Volunteering is crucial to how we work as church, and how many church members express their service of Christ in the world. The focus of this book is on volunteering in church but applies more widely. Richard Steel offers a theological foundation and framework for volunteering. He also shares wisdom from a wide range of experience in tackling the many aspects required in volunteering in our post modern world. Anyone involved in developing volunteering will gain much from this book. Paul Butler, Bishop of Southwell and Nottingham "Our understanding of leadership and management has mushroomed exponentially over recent years. It's wonderful how, even in faith organisations, enlightened notions such as leadership development, communities of practice, whole systems thinking, employee engagement, empowerment and alignment are now commonplace. I have noticed however, that there are two areas that have not kept up with the times. One is governance; and the other, the subject of this book, the organising of volunteers. Finally, a book that brings our understanding and practice of mobilising volunteers right up to date. And what's more, it's from a Christian perspective! In an era where people have become disillusioned with institutions, volunteers play a key role in helping transform churches from 'monuments' to 'movements'. If you are excited by this notion, this insightful book is a 'must read'." Patrick Goh, Head of Global Human Resources, Tearfund This is not a book to entertain you. Nor is it devotional , or expository, but it is practical, and that is its strength. Most churches and Christian organisations depend on volunteers but the leaders of such groups often have little training in how to recruit, manage and motivate their helpers. Richard Steel comes with a wealth of experience in both the church context and the voluntary sector to encourage us towards 'best practice'. This, he believes, will make for happier volunteers and enhanced contributions. Steel lays a good foundation in Scripture, a kind of 'theology of volunteering' before launching in to the many practical questions that arise - how to recruit people, the importance of training them, and the relationship between those who lead and their volunteers. He deals head on with some classic situations that arise. How do we confront poor performance? What to do with the person who is no longer capable of doing the job, but won't give up? Part of his answer is to make sure that there is a clear volunteer agreement in place, with role descriptions and reviews. He also stresses the importance of regularly thanking people for their contribution, and making it possible for the busiest volunteers to have sabbatical. To those in smaller churches this may sound a bit top heavy and feel like a lot of extra work, but to invest time in laying a good foundation for our volunteers can actually help us to avoid a lot of the conflict and heartache that so often arises because of 'informal' arrangements, differing expectations and confused communication. There is no doubt that volunteers who are in the right roles, who know what is expected of them, and are well-supported, can make an outstanding contribution to any church or organisation. This will not be the most exciting book you have ever read, but if you are responsible for volunteers, it may be the most essential. Reviewed by Tony Horsfall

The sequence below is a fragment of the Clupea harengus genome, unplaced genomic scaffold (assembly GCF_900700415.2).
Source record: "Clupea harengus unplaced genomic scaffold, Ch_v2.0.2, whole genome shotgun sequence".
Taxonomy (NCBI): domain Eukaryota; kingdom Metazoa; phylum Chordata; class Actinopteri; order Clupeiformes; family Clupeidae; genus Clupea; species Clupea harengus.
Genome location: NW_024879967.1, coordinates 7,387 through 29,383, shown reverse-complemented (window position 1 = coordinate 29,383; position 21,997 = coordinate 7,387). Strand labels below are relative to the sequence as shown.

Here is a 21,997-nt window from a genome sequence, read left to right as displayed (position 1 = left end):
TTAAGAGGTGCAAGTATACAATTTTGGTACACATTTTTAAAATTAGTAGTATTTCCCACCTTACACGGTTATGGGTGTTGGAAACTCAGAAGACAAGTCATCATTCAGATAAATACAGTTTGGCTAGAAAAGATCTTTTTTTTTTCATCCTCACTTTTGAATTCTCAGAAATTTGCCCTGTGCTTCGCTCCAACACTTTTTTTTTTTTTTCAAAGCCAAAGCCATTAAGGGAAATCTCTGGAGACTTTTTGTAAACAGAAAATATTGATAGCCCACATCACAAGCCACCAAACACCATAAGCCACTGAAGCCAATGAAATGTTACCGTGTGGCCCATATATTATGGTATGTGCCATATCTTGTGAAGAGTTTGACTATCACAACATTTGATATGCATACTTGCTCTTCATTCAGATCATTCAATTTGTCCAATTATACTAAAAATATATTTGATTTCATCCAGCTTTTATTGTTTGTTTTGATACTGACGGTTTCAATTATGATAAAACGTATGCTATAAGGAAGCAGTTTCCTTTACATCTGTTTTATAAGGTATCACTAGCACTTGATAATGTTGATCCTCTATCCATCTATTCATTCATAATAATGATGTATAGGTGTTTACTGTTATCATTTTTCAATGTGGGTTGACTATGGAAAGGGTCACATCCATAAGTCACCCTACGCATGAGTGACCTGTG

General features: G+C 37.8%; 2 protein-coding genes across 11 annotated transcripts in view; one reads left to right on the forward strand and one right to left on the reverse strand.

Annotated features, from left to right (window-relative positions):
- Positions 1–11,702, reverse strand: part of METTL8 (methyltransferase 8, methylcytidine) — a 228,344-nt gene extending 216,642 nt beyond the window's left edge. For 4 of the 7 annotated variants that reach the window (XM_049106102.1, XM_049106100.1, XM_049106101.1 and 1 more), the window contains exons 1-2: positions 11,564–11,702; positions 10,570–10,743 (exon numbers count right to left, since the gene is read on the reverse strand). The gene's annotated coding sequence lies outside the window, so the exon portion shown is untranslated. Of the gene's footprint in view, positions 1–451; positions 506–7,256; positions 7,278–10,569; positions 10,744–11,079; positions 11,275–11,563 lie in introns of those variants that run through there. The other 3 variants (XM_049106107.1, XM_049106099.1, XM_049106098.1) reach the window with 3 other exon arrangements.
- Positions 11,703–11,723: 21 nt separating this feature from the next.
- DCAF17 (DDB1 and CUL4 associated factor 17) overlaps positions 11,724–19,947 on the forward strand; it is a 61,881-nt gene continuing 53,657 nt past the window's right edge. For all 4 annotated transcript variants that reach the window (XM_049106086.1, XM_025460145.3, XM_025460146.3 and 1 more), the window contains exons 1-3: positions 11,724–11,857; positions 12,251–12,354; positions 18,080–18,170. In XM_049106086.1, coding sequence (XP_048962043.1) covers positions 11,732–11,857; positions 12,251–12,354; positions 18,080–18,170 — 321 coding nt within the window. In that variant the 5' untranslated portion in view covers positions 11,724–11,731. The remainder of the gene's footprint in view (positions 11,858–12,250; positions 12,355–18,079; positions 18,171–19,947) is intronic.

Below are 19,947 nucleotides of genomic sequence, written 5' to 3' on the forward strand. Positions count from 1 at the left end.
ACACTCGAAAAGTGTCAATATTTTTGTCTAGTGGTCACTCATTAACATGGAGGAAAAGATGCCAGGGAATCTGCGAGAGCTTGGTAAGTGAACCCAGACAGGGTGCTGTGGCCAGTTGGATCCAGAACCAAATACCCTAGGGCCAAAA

About the Author